My choice for today's Forgotten Book is another novel by the unjustly neglected Millward Kennedy – this one is Poison in the Parish, which was first published in 1935. It opens with a rather aggressive dedication to an un-named person who has complained that Kennedy peoples his work with unpleasant characters. Here, Kennedy says, is something rather different. The suspects are all relatively agreeable people.
The book then begins with an extract from a letter which is tantalisingly described as a "prologue or epilogue" before the story proper gets underway. Following gossip in a small village, the police have exhumed the body of a rather nasty old lady who turns out to have been poisoned with arsenic. In order to get a handle on life and relationships within the village, the police – rather improbably, it must be said – call upon a wealthy invalid to assist their enquiries.
The invalid is called Francis Anthony, and I am as sure as I can be that Kennedy chose the name deliberately as a tribute to his friend and colleague by taking the first names of his two most famous pseudonyms, Anthony Berkeley and Francis Iles. The book is in many ways a homage to Iles, especially in its ironic flavour, and one of its main features is a very unusual murder motive which later found its way (in the context of a very different storyline) into Anthony Berkeley novel.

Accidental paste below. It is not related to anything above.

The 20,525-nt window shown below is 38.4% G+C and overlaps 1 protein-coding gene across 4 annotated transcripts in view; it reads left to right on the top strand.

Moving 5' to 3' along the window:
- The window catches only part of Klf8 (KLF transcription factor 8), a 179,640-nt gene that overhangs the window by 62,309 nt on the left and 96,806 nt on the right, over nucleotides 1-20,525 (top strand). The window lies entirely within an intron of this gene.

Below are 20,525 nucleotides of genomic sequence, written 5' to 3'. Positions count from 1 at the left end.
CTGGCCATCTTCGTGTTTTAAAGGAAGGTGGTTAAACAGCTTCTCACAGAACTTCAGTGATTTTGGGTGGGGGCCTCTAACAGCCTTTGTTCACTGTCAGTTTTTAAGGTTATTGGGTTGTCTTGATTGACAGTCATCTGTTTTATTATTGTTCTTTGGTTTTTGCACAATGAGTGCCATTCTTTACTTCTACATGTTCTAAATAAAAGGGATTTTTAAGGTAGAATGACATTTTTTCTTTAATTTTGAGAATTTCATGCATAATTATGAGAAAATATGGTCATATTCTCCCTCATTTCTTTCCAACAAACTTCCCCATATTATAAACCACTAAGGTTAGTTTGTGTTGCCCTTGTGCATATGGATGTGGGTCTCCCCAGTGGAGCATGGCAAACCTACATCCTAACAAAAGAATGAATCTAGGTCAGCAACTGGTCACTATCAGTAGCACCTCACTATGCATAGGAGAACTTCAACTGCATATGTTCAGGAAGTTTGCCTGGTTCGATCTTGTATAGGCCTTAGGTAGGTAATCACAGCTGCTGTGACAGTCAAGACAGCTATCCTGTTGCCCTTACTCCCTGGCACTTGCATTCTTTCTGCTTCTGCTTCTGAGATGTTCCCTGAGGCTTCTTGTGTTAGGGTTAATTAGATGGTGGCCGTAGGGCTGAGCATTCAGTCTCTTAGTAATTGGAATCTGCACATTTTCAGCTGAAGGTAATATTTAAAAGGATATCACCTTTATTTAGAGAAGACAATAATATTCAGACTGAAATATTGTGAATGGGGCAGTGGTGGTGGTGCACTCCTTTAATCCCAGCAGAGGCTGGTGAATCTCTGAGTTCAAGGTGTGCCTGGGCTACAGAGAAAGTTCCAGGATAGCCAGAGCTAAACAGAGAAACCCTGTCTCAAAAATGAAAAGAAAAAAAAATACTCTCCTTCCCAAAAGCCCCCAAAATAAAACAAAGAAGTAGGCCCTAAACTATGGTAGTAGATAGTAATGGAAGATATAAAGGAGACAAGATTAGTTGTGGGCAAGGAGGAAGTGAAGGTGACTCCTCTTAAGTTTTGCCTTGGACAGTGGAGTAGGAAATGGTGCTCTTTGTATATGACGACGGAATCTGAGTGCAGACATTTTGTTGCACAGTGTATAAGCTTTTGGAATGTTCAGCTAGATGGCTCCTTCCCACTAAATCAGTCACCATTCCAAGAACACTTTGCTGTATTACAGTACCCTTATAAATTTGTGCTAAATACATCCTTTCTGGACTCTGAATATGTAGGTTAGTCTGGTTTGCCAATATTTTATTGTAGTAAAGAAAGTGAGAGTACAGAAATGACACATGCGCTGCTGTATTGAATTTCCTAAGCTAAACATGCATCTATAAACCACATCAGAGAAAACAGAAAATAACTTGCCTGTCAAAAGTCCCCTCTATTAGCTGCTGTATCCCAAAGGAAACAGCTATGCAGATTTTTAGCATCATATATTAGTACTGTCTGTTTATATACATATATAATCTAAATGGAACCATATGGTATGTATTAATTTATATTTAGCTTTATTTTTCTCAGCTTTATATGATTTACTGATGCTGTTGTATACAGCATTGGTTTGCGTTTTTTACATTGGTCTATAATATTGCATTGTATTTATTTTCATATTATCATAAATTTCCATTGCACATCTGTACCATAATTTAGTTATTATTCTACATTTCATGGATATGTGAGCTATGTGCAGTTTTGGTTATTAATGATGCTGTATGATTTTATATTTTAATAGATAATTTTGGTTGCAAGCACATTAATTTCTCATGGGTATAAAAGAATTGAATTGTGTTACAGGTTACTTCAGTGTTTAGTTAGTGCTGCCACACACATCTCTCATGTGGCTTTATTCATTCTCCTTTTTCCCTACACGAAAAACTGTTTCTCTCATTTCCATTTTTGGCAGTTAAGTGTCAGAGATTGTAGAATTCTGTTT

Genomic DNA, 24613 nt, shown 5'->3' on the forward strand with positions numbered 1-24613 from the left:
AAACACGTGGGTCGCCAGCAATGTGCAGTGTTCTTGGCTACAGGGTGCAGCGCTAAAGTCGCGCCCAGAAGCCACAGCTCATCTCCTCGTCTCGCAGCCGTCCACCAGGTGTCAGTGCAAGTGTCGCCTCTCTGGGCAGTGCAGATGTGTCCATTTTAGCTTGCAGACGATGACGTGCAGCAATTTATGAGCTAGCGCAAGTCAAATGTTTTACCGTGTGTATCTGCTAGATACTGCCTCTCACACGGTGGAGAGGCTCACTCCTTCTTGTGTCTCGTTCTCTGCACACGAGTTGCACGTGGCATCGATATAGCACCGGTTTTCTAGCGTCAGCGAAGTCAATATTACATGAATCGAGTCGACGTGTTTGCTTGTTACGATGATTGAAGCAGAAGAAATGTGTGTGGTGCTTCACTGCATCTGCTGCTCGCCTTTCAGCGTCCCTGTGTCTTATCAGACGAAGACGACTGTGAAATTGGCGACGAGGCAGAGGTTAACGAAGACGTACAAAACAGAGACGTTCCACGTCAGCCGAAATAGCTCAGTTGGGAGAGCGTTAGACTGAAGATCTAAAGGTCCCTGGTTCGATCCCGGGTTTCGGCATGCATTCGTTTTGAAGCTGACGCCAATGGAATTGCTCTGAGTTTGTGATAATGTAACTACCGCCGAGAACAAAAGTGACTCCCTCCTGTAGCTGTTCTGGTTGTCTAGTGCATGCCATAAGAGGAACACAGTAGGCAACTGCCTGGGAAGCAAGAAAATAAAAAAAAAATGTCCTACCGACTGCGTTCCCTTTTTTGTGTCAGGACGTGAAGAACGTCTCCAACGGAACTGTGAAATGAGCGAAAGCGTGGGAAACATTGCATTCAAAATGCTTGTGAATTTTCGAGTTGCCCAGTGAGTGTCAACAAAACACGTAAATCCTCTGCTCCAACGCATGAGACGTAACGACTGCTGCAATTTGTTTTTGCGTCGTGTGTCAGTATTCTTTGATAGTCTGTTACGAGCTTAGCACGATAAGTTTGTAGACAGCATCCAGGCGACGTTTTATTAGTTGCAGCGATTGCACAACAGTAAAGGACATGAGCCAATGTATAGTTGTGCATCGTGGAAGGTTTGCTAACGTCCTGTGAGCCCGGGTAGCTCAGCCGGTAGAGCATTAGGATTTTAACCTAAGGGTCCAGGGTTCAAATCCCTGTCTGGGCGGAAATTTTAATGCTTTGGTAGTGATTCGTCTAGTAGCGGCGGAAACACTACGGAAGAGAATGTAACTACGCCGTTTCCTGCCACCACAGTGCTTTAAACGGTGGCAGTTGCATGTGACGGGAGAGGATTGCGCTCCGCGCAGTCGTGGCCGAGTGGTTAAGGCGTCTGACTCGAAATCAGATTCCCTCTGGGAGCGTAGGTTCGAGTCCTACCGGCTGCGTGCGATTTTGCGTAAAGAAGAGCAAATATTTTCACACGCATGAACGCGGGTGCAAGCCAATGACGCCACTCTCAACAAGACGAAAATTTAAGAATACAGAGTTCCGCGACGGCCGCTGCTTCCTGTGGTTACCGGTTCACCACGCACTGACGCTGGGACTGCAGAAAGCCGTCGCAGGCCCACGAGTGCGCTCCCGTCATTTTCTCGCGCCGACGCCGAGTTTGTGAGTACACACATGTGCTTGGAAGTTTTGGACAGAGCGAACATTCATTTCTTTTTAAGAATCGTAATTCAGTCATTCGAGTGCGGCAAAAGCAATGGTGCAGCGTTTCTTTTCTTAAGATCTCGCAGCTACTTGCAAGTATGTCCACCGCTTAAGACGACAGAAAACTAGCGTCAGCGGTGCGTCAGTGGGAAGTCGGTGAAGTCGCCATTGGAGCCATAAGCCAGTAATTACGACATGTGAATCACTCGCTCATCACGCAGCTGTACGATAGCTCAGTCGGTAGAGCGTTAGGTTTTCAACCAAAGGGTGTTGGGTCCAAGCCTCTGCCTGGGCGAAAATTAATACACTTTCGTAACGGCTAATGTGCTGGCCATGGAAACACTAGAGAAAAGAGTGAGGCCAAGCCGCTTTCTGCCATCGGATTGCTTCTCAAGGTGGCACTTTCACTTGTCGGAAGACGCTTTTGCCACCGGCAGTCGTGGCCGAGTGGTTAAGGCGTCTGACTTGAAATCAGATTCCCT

I figured out what was going on in the story at an early stage, partly because aspects of the narrative reminded me of a book that Agatha Christie wrote early in her career. But this did not spoil my enjoyment of the mystery, which is pleasingly put together. I'd say this is one of Kennedy's most entertaining novels, and a reminder of his talent. It's strange to think that he produced only a handful of novels after this one. Perhaps his disastrous experience with the law courts over a libel claim, which I discussed in this blog recently, provides the explanation.